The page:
Friday, March 17, 2017

If We Could Be as Smart as Frogs

I regularly tell students about our likely future. It's often met with skepticism, so I provide lots of citations from the IPCC and NASA. Then I sometimes get a lecture on being so doom and gloom. Denial is our go-to defence against reality. But for whose benefit? It's just for our own short term enjoyment at the expense of our long term survival. But we can so easily enjoy our lives without so much of the crap we've come to take as necessary to our happiness. Well, some of us better than others, I suppose. People don't want to think about the effect their choices have on the future. It feels uncomfortable to think about how bad it might be. And our culture is awash in the view that anything that causes anxiety is a bad thing. But it's so much easier to cope with knowing, to cope with some anxiety over it all today, than trying to figure out how to cope with the burgeoning ravages of climate change.

Denialists, and those who believe yet continue to hush the messengers because they're not quite ready to hear it (There will be time, There will be time...), are the frogs that refuse to budge from the boiling pot.

Rupert Read, British philosopher and politician, recently gave a grim opening address to a group of first year students but added the message that frogs in gradually warming water actually jump out! He's hopeful that we can be so smart.

He has a two-point plan to change our culture of recklessness.

1. Use the precautionary principle that state where there is a risk of serious harm, then you don't need to wait for full scientific proof to act on that harm by taking strong, precautionary action. We're wasting too much time waiting for categorical proof when we need to act now. If this becomes a guiding principle, then the world and its prognosis will begin to look very different.

2. Create a Guardians of Future Generations panel. We're stuck in short term misreasoning (and have been for 2500 years according to Plato). Politicians have even shorter time horizons; they don't think past the next news cycle. We need a change to make it necessary to think long term. Imagine if your children and their children were here with us now, and consider what they would tell us to do and not do. We need a proxy institution to create that idea - a third house of parliament with representatives of future generations with the power to strike down any idea that could recklessly damage the future. Plato would say it should be made up of the philosophers. Reed thinks it should be a random selection of the population to maintain the democratic system.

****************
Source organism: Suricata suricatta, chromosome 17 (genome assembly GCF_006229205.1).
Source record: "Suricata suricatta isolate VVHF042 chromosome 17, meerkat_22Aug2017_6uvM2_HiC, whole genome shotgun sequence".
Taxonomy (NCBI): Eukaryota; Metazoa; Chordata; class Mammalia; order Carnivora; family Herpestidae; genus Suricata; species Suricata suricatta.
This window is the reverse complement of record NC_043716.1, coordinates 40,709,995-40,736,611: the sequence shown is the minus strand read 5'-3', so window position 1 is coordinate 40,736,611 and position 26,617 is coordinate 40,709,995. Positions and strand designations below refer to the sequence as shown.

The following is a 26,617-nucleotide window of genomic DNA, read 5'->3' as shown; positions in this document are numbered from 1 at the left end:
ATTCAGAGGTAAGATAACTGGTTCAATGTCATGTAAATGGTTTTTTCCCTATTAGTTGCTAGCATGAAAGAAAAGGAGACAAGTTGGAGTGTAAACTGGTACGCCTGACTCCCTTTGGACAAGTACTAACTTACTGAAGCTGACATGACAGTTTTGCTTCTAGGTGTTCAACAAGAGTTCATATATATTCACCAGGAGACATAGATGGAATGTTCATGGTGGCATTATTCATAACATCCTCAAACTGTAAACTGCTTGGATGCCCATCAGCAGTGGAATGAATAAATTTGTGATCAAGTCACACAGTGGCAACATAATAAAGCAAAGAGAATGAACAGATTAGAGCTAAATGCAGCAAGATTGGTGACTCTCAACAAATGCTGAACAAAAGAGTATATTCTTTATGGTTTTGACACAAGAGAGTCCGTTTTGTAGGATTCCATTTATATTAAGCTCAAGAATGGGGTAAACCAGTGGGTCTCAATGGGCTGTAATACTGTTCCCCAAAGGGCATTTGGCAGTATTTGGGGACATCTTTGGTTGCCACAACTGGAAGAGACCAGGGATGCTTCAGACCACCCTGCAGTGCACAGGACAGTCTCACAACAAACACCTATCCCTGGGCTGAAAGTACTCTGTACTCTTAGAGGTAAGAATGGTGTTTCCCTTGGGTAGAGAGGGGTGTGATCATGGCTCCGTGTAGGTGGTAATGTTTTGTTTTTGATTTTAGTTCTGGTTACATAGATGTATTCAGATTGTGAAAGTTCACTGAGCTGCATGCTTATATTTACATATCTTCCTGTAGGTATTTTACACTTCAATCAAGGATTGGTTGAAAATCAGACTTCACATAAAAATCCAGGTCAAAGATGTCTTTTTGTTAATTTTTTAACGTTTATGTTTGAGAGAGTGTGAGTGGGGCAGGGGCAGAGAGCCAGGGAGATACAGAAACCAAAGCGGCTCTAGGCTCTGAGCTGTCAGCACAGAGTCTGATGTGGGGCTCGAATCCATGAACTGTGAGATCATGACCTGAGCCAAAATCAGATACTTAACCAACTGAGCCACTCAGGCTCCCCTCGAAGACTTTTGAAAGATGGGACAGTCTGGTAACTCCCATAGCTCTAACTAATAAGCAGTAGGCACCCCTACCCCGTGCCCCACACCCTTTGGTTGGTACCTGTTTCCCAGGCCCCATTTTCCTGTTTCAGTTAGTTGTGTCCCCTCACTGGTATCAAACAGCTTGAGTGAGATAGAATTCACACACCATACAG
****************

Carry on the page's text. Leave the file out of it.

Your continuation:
With the number of people I know who are just beginning to recycle because the new garbage restrictions have finally forced the issue, and the number who want me to stop talking about the problems with GHGs long enough for them to effectively re-sheath their lifestyle in ignorance to their own effects on the world, I'm with Plato on this one.

The Tao cautions that we should accept the trajectory of the universe because it's arrogant to think we can fix it. George Carlin says the same thing. It's a calming philosophy. Hope that we can do something makes me anxious. Hope means we have to keep fighting, keep doing our part in how we live, in how we vote, in the letters we write, and in our attempts to get others to do the same, to join the quest for a better world - a survivable world. Accepting that we can't change means accepting the end of our species. I'm not ready for that yet.

Anyway, here's the video of his talk. It's only 12 minutes.




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